The story of an Arizona rancher who moved to the most oppressive country on earth -- and is attempting to reconcile two countries that have been enemies for decades.
The United States has boots on the ground in North Korea.
Cowboy boots, size 10 Durangos, and they belong to Rob Springs, a Korean-speaking Arizona rancher. Springs and his cowboy boots made their 66th visit to North Korea in November 2012. They've spent nearly three years on the ground there since 1997, traveling to every part of the country.
Springs is a private citizen, and his story doesn't deal with the issues high on our national security agenda -- how the U.S. government deals with North Korea's weapons and human rights.
But it's an important story, because in critical respects it competes against the common narrative about North Korea that Americans -- including those who must deal with its nuclear and missile programs -- get almost daily from the media.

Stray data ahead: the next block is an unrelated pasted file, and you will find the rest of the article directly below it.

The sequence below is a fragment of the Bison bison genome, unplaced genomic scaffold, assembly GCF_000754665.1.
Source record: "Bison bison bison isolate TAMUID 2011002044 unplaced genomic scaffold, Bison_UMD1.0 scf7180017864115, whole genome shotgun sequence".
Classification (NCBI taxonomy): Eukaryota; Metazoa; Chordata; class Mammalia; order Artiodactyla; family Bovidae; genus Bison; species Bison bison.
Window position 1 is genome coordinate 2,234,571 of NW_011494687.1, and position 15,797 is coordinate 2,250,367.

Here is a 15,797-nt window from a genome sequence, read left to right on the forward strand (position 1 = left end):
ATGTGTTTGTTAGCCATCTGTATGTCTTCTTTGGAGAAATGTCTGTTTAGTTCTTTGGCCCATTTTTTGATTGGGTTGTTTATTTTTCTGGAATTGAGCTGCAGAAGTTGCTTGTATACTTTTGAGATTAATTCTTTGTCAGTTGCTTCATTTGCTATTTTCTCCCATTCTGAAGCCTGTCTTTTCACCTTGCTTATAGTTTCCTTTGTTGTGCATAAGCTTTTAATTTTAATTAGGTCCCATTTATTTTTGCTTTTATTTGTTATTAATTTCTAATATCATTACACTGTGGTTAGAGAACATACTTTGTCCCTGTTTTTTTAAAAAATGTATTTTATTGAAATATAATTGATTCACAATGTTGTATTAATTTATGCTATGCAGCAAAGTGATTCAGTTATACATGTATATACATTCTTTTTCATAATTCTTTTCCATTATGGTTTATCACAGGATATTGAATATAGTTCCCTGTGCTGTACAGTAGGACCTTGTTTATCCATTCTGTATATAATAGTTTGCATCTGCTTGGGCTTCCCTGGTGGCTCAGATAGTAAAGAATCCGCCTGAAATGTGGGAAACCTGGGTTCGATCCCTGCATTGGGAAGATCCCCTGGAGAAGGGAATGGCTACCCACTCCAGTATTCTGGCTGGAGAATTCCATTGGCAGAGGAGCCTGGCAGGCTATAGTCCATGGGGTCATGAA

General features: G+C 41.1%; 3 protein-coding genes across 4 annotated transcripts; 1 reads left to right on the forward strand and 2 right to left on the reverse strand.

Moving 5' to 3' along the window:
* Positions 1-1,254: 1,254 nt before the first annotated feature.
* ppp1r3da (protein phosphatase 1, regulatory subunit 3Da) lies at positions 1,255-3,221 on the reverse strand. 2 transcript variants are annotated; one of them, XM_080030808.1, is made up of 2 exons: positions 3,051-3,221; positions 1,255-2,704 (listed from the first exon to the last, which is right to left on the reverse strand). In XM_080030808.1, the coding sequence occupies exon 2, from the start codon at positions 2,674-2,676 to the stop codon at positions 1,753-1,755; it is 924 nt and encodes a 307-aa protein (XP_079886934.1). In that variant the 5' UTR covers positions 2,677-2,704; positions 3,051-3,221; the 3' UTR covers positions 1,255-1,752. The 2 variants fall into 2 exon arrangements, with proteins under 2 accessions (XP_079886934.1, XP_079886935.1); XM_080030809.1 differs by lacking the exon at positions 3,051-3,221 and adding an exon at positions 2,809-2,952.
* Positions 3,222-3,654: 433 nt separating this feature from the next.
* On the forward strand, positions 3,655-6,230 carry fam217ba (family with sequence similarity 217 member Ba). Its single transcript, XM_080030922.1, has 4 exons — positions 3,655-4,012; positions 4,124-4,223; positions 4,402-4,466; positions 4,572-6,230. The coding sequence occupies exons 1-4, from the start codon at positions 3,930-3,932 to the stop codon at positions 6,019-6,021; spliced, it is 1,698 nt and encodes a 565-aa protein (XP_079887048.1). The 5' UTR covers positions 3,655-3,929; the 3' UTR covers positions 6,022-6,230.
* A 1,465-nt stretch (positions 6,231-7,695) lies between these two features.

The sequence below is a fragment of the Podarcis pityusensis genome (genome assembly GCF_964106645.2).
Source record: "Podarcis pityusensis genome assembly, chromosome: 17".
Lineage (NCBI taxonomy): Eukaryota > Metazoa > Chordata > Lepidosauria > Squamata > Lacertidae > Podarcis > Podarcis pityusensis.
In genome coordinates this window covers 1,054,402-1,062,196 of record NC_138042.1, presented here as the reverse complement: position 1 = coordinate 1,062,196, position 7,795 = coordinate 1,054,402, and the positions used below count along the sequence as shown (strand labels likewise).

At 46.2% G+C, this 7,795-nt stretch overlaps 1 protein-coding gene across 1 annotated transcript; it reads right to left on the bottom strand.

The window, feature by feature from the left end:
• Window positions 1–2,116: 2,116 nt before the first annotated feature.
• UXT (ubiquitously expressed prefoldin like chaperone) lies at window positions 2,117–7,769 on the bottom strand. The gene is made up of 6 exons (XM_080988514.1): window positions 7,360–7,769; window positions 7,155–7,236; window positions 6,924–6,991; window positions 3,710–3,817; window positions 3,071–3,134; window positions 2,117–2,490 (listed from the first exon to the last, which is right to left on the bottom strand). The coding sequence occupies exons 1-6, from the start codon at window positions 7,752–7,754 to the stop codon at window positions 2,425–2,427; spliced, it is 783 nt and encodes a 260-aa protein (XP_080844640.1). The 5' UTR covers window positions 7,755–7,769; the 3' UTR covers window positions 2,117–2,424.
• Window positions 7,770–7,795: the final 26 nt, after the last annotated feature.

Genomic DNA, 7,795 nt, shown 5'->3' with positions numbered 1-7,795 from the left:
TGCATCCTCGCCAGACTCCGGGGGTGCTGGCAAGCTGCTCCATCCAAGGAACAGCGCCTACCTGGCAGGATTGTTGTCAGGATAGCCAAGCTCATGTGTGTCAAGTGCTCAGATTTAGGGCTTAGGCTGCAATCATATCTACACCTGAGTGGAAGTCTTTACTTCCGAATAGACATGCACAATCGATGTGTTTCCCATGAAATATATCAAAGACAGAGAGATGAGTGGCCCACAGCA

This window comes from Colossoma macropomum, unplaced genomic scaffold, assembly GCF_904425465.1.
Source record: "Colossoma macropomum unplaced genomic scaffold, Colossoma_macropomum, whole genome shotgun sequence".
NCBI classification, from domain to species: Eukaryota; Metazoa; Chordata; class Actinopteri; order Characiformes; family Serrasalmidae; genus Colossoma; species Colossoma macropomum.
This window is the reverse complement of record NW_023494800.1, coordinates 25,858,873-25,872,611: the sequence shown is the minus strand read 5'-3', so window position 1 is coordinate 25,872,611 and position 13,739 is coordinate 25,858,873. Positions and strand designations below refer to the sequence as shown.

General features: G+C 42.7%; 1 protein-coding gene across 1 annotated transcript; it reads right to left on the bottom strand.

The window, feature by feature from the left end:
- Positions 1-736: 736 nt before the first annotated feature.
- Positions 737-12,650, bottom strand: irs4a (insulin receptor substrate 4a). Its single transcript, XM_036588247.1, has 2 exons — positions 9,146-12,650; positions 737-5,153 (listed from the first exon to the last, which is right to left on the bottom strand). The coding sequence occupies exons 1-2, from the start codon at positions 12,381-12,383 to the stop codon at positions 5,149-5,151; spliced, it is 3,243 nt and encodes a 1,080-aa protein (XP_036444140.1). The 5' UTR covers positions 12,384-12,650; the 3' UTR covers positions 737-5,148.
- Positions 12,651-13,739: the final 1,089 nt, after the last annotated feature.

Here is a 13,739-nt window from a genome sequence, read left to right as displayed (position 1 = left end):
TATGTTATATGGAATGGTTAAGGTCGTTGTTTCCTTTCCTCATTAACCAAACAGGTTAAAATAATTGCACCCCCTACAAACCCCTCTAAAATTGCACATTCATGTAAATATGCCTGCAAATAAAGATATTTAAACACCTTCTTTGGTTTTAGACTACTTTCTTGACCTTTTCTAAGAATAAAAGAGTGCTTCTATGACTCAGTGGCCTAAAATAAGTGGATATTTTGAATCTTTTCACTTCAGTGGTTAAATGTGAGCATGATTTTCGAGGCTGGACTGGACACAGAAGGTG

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In 1997, with reports of starvation in North Korea reaching the United States, the Southern Baptist Church decided to send 100,000 children's coats as aid and asked Springs to deliver them.
When Springs and the coats arrived at Pyongyang Airport on a freezing January day, the control tower asked the plane's pilot to prepare his giant Antonov cargo jet for unloading.
The British pilot refused. "They want the plane, not the coats," he told Springs.
That's because the pilot had to immobilize the Antonov to prepare it for unloading. And he feared the North Koreans would then simply commandeer his plane.
The mistrust on that first encounter, each side suspecting the worst of the other, became the key to understanding a lot of the problems in the relationship between the U.S. and the DPRK.
To gauge whether they wanted the cargo or the plane, the pilot asked the North Koreans to send out forklifts to unload the pallets of coats. Prepare the plane first, the North Koreans replied.
Meanwhile, Springs and the crew started throwing bundles of coats out a small door in the back. As they did, workers materialized to carry the coats away. More coats out the door, more workers emerged to carry them away. The control tower would radio the pilot to lower the plane's nose. The pilot would repeat his request for forklifts. And so it went.
Six hours later, with about 95,000 coats to go, the pilot decided maybe the Koreans wanted the coats after all. He lowered the plane's front and swiveled up its nose, the North Koreans sent out forklifts, and then the empty plane flew off.